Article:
Stay tuned, dear blog readers.  Stay tuned.

Another Day at the Tyrone Guthrie Centre in Anaghmakkerig, Another Irish Writer Discovered

The writer today is David Park.  Here’s a short bio:

Oranges From Spain, a volume of short stories, set against the background of the Troubles, was first published in the 1980s.  Since then, David Park has written five novels:  The Healing, The Rye Man, Stone Kingdoms, The Big Snow, and Swallowing the Sun.  A teacher, he lives in County Down with his wife Alberta and their two children.

Park was interviewed in Netting the Flow, “the first anthology of work by members of the Comber Reading and Creative Writing Group.”

Which of your books gave you the most satisfaction to write?

I don’t often dwell on past books and I never go back to them after they’re written.  There is an element of fear in this because I’m probably frightened that they’ll disappoint me and when they’re out in the world it’s too late to call them back to try and remedy real or imagined imperfections.  This feeling of apprehension is both a positive and a negative because it’s the constant dissatisfaction that acts as the spur to try and try again.  So when I’m asked about favourite books, the truth is that there are only books that dissatisfy me less than others.

Speaking of favorite books, self brought copies of two of her collections —  Mayor of the Roses and The Lost Language — with her on this trip.  One copy of The Lost Language went to Joan McGavin (the 2014 Hampshire Poet) and her husband, who so patiently put self up, when she first arrived in the UK.  She’d never been to Southampton before; Joan met self at the station and then took self to see a play staged in Her Majesty’s Prison in Winchester, in which all of the male roles were acted by prison inmates, and the female roles by students in the University of Winchester.  (This would never have happened in the States, let her tell ya.  They’d be too worried about the young women rehearsing with inmates.)  It was a very excellent play.  Set in World War I, about conscientious objectors and how they were reviled.

She’s managed to give away all her copies except one, her last copy of Mayor of the Roses.  She offered poet Csilla Today a choice of which of self’s collections she wanted to trade her poetry collection for, and she picked The Lost Language.  Interesting choice!  Then self went into her usual disclaimer, telling Csilla the stories were rather “dark.”

Stay tuned, dear blog readers.  Stay tuned.

 

Women’s Review of Books, vol. 51 No. 1 (January/February 2014)

Self really loves the Women’s Review of Books.  She devours each issue passionately.

The latest one to arrive in her mailbox is vol. 51 No. 1.

Here are a sampling of the books reviewed:

  • Book of Ages:  The Life and Chronicles of Jane Franklin, by Jill Lepore:  Reviewer Martha Saxton describes it as “original, affectionate, and smart.”
  • The Riddle of the Labyrinth:  The Quest to Crack an Ancient Code, by Margalit Fox, a book “about the writing on tablets unearthed in Knossos, Crete, in the first years of the twentieth century and about the crucial contribution of Alice Elizabeth Kober, a classics professor at Brooklyn College, to their eventual decipherment decades later.”  The review is by Susanna J. Sturgis.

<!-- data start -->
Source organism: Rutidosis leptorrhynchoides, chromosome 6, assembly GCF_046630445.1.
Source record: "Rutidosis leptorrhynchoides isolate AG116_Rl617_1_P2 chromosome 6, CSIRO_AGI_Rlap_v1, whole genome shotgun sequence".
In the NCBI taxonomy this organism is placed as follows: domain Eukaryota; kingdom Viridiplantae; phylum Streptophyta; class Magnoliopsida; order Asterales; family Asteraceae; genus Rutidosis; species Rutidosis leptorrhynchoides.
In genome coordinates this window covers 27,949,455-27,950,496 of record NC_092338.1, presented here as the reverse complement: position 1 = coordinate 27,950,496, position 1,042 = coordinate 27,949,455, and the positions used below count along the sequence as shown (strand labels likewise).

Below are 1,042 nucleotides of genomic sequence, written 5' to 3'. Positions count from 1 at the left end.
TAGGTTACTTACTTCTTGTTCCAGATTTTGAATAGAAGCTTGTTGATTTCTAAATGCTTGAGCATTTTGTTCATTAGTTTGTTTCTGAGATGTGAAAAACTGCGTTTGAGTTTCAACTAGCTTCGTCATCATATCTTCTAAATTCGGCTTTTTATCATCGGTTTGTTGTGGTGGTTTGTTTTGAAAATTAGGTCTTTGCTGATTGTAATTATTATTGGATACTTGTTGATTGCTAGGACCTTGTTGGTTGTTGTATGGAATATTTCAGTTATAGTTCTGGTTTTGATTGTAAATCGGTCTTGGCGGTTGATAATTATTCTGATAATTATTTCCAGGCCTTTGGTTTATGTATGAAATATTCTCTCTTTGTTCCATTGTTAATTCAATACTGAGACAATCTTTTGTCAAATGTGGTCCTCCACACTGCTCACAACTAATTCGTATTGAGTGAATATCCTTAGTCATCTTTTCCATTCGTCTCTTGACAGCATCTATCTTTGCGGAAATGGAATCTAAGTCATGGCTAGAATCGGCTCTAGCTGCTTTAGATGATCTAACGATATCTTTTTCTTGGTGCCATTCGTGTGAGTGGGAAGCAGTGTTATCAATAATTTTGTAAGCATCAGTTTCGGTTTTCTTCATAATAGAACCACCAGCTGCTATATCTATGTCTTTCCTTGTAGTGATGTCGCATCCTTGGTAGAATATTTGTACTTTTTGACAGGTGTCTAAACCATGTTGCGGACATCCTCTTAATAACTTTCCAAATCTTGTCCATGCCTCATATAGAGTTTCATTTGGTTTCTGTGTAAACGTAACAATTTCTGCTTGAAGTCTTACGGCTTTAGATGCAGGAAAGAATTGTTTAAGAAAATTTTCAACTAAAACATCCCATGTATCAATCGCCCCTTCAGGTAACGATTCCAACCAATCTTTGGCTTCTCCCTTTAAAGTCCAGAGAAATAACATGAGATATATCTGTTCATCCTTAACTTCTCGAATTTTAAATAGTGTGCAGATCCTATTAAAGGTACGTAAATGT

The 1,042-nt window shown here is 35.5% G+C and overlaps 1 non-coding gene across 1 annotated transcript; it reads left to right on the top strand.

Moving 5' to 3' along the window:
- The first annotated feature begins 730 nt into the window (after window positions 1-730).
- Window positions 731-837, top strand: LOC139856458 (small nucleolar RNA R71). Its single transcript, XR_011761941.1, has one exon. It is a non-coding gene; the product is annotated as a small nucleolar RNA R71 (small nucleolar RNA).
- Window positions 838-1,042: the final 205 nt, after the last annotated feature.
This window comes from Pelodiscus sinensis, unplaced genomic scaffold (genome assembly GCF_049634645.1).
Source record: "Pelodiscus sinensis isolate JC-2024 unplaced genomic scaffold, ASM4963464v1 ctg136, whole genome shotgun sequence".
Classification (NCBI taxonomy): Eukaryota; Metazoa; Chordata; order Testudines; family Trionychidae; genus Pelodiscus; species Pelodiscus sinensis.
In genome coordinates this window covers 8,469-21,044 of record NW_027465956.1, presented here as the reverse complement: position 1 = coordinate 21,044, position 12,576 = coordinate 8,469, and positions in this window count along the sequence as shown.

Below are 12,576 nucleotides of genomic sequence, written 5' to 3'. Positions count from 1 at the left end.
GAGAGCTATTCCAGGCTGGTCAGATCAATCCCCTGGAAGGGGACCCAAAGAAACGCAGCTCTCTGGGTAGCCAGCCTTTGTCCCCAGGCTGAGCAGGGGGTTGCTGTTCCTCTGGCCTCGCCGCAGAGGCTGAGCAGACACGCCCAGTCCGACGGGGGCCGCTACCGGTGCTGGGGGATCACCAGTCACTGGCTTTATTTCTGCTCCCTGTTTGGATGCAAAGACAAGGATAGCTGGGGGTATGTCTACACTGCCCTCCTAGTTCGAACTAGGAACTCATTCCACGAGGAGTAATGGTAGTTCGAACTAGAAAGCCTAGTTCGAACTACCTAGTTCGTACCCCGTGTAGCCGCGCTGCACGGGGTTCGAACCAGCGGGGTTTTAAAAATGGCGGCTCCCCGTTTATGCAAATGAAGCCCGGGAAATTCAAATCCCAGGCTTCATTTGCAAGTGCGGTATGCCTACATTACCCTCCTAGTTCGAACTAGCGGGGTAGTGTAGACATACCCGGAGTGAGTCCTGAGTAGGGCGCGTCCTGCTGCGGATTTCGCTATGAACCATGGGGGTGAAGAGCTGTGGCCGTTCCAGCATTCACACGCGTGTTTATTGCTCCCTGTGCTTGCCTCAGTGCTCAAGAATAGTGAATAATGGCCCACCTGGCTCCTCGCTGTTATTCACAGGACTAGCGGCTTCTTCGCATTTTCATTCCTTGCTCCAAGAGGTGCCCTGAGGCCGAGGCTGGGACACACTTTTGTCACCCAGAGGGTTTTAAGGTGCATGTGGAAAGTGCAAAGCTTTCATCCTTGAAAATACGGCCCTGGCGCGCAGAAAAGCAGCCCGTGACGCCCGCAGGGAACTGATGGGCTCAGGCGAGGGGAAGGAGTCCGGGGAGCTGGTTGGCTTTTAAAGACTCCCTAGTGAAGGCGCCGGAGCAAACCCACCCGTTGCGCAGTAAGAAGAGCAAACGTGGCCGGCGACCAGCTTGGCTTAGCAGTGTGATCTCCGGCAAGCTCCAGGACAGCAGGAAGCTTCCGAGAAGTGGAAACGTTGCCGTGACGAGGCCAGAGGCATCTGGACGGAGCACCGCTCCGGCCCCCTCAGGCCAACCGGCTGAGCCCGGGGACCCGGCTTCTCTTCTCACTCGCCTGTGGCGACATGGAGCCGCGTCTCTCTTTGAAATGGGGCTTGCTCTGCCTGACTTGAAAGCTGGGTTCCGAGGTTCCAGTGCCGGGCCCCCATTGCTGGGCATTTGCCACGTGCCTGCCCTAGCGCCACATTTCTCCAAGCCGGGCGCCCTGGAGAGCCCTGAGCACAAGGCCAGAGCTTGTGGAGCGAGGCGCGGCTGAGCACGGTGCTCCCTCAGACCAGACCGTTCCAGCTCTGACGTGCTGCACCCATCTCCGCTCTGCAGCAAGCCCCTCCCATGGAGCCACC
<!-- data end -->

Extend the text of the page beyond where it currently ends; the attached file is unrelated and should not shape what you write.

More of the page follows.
• The review by Mako Yoshikawa of two new collections of linked stories: Horse People, by Cary Holladay and The News From Spain:  Variations on a Love Story, by Joan Wickersham.  Yoshikawa describes Horse People as “beautiful” and “engrossing,” and calls The News from Spain “wise and wonderful.”
  • The Girl Who Loved Camellias:  The Life and Legend of Marie Duplessis, by Julie Kavanagh, is about the life of “the Parisian courtesan” who fled “poverty, abuse, and the depredations of old men” and whose genius lay in always presenting “the beautiful appearance, the polished surface, the opera box, the pink champagne, the fine sensibilities and insatiable appetites.” The review is by Carole DeSanti.

Stay tuned, dear blog readers.  Stay tuned.

2013 Top Ten Books of the San Francisco Chronicle

Of the five fiction, the one by Donna Tartt leaves self cold.  Self was excited about Rachel Kushner’s until she discovered it was set in the “heady 1970s.”  Self has lived through the 1970s, and the word “heady” really does not apply.  Here are the three self wants to read:

  • A Constellation of Vital Phenomena, by Anthony Marra (Hogarth):  The SF Chronicle calls it “an astounding debut novel . . .  told with great empathy . . . “
  • The Good Lord Bird, by James McBride (Riverhead):  Self has read two previous books by this author, and liked them both.  The SF Chronicle says:  “It might seem like an absurd set-up — a satirical yarn about a cross-dressing freed slave boy fighting alongside John Brown — but McBride pulls it off in this hoot of a novel . . . “
  • Tenth of December:  Stories, by George Saunders (Random House):  Ever read CivilWarLand in Bad Decline?  Self thought that book was a game-changer.  In one stroke, changed the landscape of the contemporary American short story, which until then had been Raymond Carver/Lydia Davis.  She will read anything by George Saunders.  Anything.

Of the Nonfiction, self skips over the story of The Black Russian, as she doesn’t find nonfiction about Russia as compelling as fiction about Russia, who knows why.  And though Jesmyn Ward’s book (self heard) is a powerhouse, she wants to delve into something other than “poverty and violence.”  And the third book she skips, by Eric Schlosser, is about nuclear accidents.  And since there’s not much self can think of to stop nuclear accidents (other than banning nuclear power), she thinks reading Schlosser’s book might just be an exercise in frustration.